Review Of Them, by Jon Ronson
Copyright © by Dan Schneider, 5/18/06
Them, by Jon Ronson, was apparently a 2001 bestseller in the UK, by one of their top television personalities and comedians (http://www.jonronson.com/). Except that the book is not that funny. That’s not to say that poor Ronson does not strive for wit- he does. There’s just not much to laugh about in this book about pre-9/11 extremists. Imagine writing a whole book making fun of retards or fat people. Yes, there are some natural chuckles to be mined, but imagine jay Leno or David Letterman pointing his cameras into his audience, finding a Downs Syndrome kid, and then saying, ‘Look, there’s a Downs Syndrome kid!’ The first time they’d do it perhaps half of the audience would laugh and applaud, waiting for that Vaudevillean ‘bada-boom’ punchline. But, after the chirping of crickets faded, and he tried it a second or third time, no one would be even snickering.
This is the dilemma with Ronson’s book. And no, I’m not one of those twits who think that 9/11 was an event on par with the Civil War, D-Day, the moon landing, nor even the assassinations of JFK, RFK, and MLK. We live in remarkably small times, led by incredibly shortsighted leaders like George W. Bush and Tony Blair, but even with that backdrop, the loonies that Ronson sidles up to in his book are simply not that interesting. Yes, there is the Internet lunatic David Icke (who, incidentally, harassed and lost to me via email a few years ago after I debunked a number of beliefs in extraterrestrials in my piece on the JFK and UFO conspiracies), and any number of paranoiacs, racists, and wing nuts….but, so? Again, laughing at a racist or a retard only has a short shelf life, and five years down the line this book’s expiration date is long passed.
Yes, there are some mild chuckles when Ronson meets a would be jihadist from Northern London slums, named Oma Bakri Mohammed (later tied to 9/11, Al Quaida, and Osama bin Laden), and even more with nouveau Klansman Thomas Robb- who eschews white sheets and the use of the term ‘nigger’, but there is nothing humorous about film director Tony Kaye and his obsession over his own mediocre PC film from the late 1990s, American History X. Icke, who believes that ETs run the world- and the ETs are not the sort from Spielberg’s films, nor even the little gray alien rapists, but twelve foot tall reptilians who are pure evil, is a hoot, and perhaps the only character in the book who shows any intellect, as he deftly outmaneuvers smug PC Elitist professors who try to outwit him in debates. Yet, even his act grows stale after a few pages. There simply isn’t enough fodder to sustain this small 328 page book with enough laughs.
Thus, Ronson- a Jew- does attempt some seriousness, trying to track down the infamous Bilderberg Group- a group allied in many paranoid mindsets with the Illuminati of banker Jews who control the world. Yes, I’m familiar with the fringe mindsets out there. When you run a website as popular as Cosmoetica you have no choice but to draw any number of loonies into your orbit. And the Bilderberg group and the Illuminati are at the center of almost all these fringe groups’ mindsets- be they racists, extraterrestrialists, or jihadists. Even more disquieting, are the supposedly sane opponents of these extremists, like a group in Vancouver, Canada, that believes Icke is really using code words when he says ‘reptilians’. They hear ‘Jews’.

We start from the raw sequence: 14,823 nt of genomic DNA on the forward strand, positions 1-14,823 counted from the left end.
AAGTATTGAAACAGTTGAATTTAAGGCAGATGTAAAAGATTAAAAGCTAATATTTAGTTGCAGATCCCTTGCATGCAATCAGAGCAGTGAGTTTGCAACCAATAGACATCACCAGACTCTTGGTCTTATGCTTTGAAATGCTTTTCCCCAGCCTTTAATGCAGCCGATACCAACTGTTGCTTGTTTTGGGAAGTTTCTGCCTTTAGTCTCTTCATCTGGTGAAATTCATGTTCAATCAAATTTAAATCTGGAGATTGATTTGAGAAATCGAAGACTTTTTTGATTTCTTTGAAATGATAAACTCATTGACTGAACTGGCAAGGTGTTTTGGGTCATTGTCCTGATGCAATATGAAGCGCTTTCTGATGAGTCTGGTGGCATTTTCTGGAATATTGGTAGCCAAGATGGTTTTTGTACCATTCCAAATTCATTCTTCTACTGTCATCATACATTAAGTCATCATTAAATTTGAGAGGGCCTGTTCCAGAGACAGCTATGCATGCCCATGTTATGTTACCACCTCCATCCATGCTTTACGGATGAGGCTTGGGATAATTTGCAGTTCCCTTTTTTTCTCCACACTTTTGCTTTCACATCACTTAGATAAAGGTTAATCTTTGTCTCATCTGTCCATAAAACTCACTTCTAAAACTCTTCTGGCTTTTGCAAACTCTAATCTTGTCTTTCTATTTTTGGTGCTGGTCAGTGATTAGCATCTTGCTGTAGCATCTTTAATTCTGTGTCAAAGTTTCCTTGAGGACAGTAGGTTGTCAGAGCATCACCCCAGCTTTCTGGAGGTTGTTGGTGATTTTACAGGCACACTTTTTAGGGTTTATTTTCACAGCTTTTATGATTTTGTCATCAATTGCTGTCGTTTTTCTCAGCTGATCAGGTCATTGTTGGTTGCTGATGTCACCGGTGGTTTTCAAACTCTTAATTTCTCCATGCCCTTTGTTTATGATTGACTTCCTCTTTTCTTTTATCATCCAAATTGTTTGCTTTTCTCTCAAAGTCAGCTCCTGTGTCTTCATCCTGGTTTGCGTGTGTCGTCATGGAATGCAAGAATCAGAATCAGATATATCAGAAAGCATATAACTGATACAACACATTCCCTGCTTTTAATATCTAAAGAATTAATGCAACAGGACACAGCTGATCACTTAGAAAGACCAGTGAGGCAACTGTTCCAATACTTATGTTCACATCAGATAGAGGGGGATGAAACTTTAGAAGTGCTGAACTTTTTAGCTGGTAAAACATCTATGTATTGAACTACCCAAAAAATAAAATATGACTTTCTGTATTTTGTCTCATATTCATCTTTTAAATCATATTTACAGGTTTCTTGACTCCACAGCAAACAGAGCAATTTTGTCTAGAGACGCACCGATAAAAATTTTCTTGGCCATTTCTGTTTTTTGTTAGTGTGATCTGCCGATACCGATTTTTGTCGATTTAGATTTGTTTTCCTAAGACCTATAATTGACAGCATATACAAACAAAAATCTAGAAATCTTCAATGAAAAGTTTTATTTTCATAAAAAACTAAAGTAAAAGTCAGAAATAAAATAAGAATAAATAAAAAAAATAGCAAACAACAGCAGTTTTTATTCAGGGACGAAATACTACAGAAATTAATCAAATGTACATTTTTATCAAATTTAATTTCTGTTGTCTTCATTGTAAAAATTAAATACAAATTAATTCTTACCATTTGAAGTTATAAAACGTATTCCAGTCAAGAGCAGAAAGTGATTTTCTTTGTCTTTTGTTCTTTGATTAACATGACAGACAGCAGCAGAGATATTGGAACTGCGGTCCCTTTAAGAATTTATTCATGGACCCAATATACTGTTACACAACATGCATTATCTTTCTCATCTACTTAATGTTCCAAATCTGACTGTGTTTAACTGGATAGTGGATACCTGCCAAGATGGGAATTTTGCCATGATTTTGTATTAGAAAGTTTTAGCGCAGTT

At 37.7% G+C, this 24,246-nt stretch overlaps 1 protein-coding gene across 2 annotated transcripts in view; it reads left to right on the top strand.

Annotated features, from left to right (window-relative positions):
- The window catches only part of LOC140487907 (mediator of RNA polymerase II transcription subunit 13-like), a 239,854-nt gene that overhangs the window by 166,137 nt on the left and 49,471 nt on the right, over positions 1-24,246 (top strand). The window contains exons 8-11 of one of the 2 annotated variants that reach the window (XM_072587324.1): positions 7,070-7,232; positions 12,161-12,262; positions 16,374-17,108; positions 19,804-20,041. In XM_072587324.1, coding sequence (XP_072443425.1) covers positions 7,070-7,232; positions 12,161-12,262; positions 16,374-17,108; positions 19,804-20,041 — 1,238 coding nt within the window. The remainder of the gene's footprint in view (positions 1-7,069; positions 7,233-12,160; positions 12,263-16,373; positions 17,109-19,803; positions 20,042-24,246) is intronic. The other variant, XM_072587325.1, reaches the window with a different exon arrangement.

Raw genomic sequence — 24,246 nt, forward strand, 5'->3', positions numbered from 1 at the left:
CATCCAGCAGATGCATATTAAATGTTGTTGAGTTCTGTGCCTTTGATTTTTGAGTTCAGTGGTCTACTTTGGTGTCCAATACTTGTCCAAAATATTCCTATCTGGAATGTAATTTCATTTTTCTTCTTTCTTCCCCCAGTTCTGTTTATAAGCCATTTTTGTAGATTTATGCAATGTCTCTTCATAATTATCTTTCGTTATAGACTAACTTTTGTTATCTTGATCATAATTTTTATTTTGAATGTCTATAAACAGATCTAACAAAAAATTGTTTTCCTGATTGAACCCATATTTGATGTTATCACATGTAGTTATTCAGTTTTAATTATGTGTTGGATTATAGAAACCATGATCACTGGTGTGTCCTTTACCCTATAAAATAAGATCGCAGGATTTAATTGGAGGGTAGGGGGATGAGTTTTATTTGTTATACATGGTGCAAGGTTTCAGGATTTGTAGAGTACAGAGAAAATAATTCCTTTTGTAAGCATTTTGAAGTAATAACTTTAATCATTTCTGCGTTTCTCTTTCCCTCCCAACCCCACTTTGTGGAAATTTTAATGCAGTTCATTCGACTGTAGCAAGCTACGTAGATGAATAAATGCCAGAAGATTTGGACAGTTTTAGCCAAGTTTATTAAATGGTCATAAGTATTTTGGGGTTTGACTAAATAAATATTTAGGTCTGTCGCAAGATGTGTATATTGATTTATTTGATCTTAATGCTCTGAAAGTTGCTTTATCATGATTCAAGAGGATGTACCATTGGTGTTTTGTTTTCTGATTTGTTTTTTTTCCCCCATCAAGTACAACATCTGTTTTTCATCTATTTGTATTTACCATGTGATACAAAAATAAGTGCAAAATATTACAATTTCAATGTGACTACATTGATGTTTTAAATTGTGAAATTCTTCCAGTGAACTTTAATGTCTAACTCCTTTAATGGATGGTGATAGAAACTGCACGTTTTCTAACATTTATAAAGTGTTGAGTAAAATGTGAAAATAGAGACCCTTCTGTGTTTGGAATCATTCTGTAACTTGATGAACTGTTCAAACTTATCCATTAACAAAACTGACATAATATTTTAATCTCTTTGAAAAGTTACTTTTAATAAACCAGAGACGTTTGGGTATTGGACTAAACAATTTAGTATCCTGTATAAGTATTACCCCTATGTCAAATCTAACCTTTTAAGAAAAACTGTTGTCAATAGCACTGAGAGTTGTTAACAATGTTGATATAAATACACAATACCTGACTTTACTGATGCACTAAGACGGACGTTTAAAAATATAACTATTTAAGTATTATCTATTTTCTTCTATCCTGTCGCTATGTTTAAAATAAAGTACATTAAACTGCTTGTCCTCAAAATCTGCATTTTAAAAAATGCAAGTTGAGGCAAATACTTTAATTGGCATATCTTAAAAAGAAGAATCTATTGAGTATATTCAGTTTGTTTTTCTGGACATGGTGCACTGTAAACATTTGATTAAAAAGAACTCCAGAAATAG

Ronson seemingly wants to show that there is not much of a difference between the extremist and the dull ‘average man’. Yet, he fails, because the average man lets life go by, barely engaging it, living life in a perpetual stupor. While the extremists do little with their lives, and are off the wall, at least they are never stupefied. They are engaged with the cosmos, no matter how warped a view they have on it. Another flaw is that Ronson seems to stage many of the events in his book, lying to get into certain events, and melodramaticizing innately dull scenes, as well as merely leaving things stated that need some further comment upon. Again, simply showing a Downs child is not funny, no matter how you smirk while presenting it.
Yet, in a sense, the whole book is an exercise in laziness. Ronson would
have been far more prescient had he detailed true conspiracies- price fixers in
supposedly free markets, the scum class of capitalists that run criminal
corporations like Enron, AT&T, Worldcom, and Wal-Mart.
To ‘expose’ Klansmen and conspiracists who believe in that 19th
Century Russian hoax, The Protocols
Of The Elders Of Zion,
is simply too easy, even if it can lead to comic gems like this, about the
Klansman Robb: ‘He is a friendly and
cheerful man, with an amiable demeanor. Had he not been the grand wizard of the
Knights of the Ku Klux Klan, I’d have described him as having the humorous
demeanor of a Manhattan nebbish. The door was open for me, many times, to say to
him, ‘Oh, Thom! You’re such a nebbish!’ But that would have been a
mistake. Still, it was surprising to find myself in a situation where I was
toning down my Jewish character traits so as not to alienate a Ku Klux Klan
leader who reminded me of Woody Allen.’
Yes, Ronson is about as stylish with words as I am with haberdashery, but a little more depth and a little less self-conscious striving for grotesques would have gone a long way, and perhaps still left a fizz of humor in this sadly outdated book. Then, again, this never sought to be a book of any depth, and it succeeded in that aim, and I paid only 99¢ for the book at a discounter, so the worth was probably equal to the price. Where are the price fixers when you really need them?
[An expurgated version of this article originally appeared on the Hackwriters website.]
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